Last Updated on September 24, 2020 by Susheel Chandradhas
Mac Vs. PC, Coke Vs. Pepsi, Nikon Vs. Canon
In many ways, this photographic debate is very much like the Mac Vs. PC debate. In many ways, it’s not.
The debate has always been fuelled by passionate fans of each camear system, with each group saying that their system is the best, or ‘better’ as the case may be. Each group points out minor flaws in the other’s camera system, with very few people looking at the bigger picture.
A Tale of Two Systems
My father has always been fascinated by old cameras and has quite a collection of beautiful cameras from many different companies. So I’ve grown up with quite a few different cameras in my hands.
Nikons have always been a fascinating breed, especially the F series, and I’ve used quite a few of these cameras. Canon too have had some revolutionary cameras and revolutionary technologies, but here is not the place to point them out.
I’ve used many Canon and Nikon cameras, both digital and film, and I’ve had the opportunity to analyse their pros and cons dispassionately, because during all of this time I was using Minoltas or Minolta copies (all with film, mind you).
We’ll only be looking at the good parts of these systems as the bad ones have been discussed to death and beyond.
Even when I first started taking pictures with a digital camera, it was with a tiny 8 MPX Konica-Minolta A2. However, professional shoots required that I use a more ‘professional’ camera, for which I used to rent a Nikon D100. Later, when it came to the question of buying a Digital SLR, the question was more CCD Vs. CMOS than Nikon Vs. Canon. However, the question of brand was important too, because of the lenses. The choice that was made was for Canon, and for the 5D with two L series lenses. Since then, I still continue to use Nikon Digital cameras, and not at all infrequently, so let me tell you what I think of them.
System 1: Nikon
Nikon users have always boasted that their camera systems are more intuitive to use, that the metering is amazing, that the auto-focus is fast and accurate and that the camera bodies are rock solid. I agree on all of these points.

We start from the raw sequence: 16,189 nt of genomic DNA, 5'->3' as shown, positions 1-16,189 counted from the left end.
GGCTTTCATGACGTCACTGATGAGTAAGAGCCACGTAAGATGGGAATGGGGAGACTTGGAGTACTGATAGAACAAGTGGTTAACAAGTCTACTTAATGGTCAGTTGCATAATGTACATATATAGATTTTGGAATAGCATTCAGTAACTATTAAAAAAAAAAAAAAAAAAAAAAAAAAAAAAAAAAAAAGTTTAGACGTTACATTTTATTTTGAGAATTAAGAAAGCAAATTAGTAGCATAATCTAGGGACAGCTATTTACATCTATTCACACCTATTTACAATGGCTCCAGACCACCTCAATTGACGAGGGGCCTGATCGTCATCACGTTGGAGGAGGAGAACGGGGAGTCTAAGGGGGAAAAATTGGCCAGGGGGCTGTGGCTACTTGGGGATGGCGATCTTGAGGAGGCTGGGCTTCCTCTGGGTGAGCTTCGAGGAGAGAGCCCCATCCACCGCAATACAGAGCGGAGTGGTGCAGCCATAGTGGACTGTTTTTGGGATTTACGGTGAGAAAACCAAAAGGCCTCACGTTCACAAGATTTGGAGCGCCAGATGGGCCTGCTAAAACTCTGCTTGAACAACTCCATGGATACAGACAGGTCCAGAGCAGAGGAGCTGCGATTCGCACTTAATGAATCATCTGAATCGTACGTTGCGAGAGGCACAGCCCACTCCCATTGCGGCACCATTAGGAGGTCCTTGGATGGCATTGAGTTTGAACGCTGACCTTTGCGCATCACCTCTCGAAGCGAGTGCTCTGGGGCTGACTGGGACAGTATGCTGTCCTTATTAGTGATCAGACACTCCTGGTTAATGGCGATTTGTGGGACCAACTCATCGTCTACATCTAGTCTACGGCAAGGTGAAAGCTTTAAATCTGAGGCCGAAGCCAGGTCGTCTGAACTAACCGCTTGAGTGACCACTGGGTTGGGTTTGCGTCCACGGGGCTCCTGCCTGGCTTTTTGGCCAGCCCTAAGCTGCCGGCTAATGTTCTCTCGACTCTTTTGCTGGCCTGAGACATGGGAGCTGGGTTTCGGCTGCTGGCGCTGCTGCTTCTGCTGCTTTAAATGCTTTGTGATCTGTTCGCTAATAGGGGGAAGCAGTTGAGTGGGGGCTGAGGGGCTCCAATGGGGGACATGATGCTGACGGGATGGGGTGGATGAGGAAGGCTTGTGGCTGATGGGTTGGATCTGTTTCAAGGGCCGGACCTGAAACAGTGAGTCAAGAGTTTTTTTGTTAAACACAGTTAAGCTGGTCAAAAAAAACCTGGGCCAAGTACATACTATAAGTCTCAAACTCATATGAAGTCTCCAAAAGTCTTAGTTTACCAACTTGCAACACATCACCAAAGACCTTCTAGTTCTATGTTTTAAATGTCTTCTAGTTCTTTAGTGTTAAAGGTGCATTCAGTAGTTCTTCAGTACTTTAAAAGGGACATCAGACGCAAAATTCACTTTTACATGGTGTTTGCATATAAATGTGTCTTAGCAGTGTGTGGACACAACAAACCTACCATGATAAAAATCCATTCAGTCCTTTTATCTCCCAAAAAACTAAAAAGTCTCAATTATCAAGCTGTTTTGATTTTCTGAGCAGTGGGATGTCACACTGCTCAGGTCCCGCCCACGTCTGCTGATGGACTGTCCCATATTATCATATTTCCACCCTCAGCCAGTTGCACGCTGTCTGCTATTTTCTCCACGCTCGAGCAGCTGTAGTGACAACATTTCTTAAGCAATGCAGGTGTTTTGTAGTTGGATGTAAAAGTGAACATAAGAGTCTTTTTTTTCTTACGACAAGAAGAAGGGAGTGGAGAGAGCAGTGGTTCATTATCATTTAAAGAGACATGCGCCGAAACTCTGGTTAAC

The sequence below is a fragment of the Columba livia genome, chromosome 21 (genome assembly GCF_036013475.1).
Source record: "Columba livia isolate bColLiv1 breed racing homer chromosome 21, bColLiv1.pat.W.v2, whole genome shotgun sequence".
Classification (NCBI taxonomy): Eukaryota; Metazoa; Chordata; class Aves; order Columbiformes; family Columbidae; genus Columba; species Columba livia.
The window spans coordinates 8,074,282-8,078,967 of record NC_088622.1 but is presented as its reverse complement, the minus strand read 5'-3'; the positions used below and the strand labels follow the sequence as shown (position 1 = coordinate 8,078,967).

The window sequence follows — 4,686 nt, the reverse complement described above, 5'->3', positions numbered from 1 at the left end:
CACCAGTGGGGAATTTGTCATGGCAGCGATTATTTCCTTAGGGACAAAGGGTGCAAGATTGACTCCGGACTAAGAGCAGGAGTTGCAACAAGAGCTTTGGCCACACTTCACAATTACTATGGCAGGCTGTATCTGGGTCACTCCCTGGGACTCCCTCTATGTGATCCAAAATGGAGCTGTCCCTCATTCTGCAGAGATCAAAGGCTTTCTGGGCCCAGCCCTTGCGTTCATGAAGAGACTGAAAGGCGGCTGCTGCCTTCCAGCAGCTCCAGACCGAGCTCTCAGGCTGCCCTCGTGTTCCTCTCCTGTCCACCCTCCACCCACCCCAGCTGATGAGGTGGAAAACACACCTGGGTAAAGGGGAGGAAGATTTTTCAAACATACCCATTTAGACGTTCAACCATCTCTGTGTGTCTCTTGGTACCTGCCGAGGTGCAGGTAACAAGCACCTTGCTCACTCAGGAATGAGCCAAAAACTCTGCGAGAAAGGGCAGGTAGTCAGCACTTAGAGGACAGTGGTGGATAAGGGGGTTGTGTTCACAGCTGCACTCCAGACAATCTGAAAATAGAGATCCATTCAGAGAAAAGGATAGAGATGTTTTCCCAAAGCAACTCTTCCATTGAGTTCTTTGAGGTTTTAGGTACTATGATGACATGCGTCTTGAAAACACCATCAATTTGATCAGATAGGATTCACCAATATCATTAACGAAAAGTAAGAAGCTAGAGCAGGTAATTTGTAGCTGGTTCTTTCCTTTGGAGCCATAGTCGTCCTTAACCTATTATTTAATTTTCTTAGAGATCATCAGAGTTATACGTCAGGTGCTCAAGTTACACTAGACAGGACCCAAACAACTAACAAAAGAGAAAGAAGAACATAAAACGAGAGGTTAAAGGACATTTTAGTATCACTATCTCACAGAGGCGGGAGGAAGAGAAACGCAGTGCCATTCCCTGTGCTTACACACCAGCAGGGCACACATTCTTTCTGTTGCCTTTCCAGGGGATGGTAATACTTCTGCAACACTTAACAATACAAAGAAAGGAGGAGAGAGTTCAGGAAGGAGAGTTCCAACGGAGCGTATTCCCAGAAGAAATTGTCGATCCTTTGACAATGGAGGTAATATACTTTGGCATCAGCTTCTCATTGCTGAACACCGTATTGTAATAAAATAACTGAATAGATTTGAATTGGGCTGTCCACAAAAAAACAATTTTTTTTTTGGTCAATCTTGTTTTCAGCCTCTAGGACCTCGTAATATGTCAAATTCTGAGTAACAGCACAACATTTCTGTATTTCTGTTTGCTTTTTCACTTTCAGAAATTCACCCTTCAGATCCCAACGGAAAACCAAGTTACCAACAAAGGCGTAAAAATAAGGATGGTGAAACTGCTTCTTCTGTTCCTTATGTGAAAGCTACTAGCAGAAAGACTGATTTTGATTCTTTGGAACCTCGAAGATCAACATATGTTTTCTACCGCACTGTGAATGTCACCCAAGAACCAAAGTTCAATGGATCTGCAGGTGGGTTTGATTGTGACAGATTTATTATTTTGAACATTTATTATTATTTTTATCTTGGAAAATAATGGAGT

Nikon cameras have also had great autofocus and metering mechanism which professional photojournalists will swear by. They also have the marvellously customisable “Creative Lighting System” which gives you much more creative flexibility than the Canon equivalent will allow you to wrestle from it. Ask David Hobby, he swears by it (well almost, I haven’t quite heard him do so).
I personally think that the Nikon bodies have a much more intuitive positioning of buttons. Making it really easy to concentrate on what the subject is doing. One camera really stands out in this regard, the Nikon D200. The Nikon D200 has many, functions on call with just the press of one of the many buttons and selector switches on the body. Canon users will have to dig deep in a menu system to find many of these same options. I love Nikon for this.
Nikon have a very vast range of lenses, and almost all of these are interchangeable with even the newest of camera bodies. Many Nikon lenses are exceptional, with magnificent contrast and resolution. I do find their terminology rather un-necessarily excessive and confusing in comparison with the Canon system. DX, VR, D, G, ED, IF, et cetera, et cetera, et cetera…
So Nikon finally do have a full framed sensor with their new D3 which finally does 12MPx like the 2 year old Canon 5D but stays at nearly half of Canon’s leap ahead (21.1 MPx with the 1Ds Mk III).
System 2: Canon
Canon users have had the benefit of many new technologies such as the eye-enabled auto focus in the EOS-3, and Digital camera users have CMOS technology that apparently surpasses the quality of imaging that CCD sensors could offer.